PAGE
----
Tuesday, May 12, 2015
The Murder Of Roger Ackroyd by Agatha Christie
This review may have frequent spoilers, so please be cautious in reading if you want to be surprised by who the murderer is.
This is not one of my favorite books by Christie, but still it's quite interesting.
This is a reread for me, and I was quite surprised how often the clues actually pointed to the murderer, yet I didn't see it during the first read.
One trick she uses to throw us off is that the entire story is told by a journal written by the doctor of the village. He helps Poirot a great deal, so I was thrown off that it could ever be him, especially since Poirot always tells the doctor that he reminds him of his dear Hastings.
I'm always shocked that characters that I trust or even love are so evil, or can turn evil under the correct circumstances. I always want there to be good in people, but that's not the truth in fiction or reality.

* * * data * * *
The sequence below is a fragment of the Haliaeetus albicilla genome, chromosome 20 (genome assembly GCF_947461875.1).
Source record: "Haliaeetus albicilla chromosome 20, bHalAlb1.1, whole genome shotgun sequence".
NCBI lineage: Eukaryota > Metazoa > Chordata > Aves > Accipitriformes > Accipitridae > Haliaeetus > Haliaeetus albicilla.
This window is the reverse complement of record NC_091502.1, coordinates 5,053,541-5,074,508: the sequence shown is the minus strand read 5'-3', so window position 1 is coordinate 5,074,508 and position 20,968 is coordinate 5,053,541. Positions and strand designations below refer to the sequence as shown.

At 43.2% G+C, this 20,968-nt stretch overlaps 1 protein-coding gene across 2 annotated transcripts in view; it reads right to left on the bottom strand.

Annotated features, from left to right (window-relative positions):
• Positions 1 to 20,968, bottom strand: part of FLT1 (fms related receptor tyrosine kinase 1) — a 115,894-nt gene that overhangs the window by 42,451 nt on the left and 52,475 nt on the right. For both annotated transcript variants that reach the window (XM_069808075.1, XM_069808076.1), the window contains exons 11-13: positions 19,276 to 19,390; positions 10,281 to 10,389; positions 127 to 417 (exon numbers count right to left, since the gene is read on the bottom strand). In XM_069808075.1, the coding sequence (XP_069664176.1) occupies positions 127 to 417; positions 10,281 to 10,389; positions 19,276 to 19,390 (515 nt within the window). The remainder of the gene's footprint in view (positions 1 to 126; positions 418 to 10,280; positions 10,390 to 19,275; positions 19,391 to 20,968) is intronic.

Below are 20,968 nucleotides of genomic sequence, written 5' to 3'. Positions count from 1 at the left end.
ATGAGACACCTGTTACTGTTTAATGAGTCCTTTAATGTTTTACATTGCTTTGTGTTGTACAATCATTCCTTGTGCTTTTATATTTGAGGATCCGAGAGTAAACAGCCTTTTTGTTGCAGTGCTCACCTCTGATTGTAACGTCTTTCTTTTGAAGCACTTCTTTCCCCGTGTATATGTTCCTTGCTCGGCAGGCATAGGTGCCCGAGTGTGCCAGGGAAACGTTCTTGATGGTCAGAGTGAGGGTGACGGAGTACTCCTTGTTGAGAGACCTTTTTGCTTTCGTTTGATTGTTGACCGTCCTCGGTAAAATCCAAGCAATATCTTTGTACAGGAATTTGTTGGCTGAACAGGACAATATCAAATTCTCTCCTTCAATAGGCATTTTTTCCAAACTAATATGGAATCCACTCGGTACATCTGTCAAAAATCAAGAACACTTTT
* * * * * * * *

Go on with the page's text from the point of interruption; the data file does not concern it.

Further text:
The old staging of all the people who could be involved in a murder is so cliche.
The detective walks around the room, accusing every, and then to their relief, giving the reason that it could be them, but they are safe.
Finally, the real perp tries to run away, but there is police at all the exits, and then the true evil, lurking inside, is revealed.
This book didn't end that way, since after the group of accused leave, Poirot allows the murderer to leave for his home and commit suicide to save the reputation of his sister in such a small community.
This would not be allowed today--suicide must not have been such a severe action during that time as it is currently.
I read countless zombie books so that a slow read such as this, is much appreciated.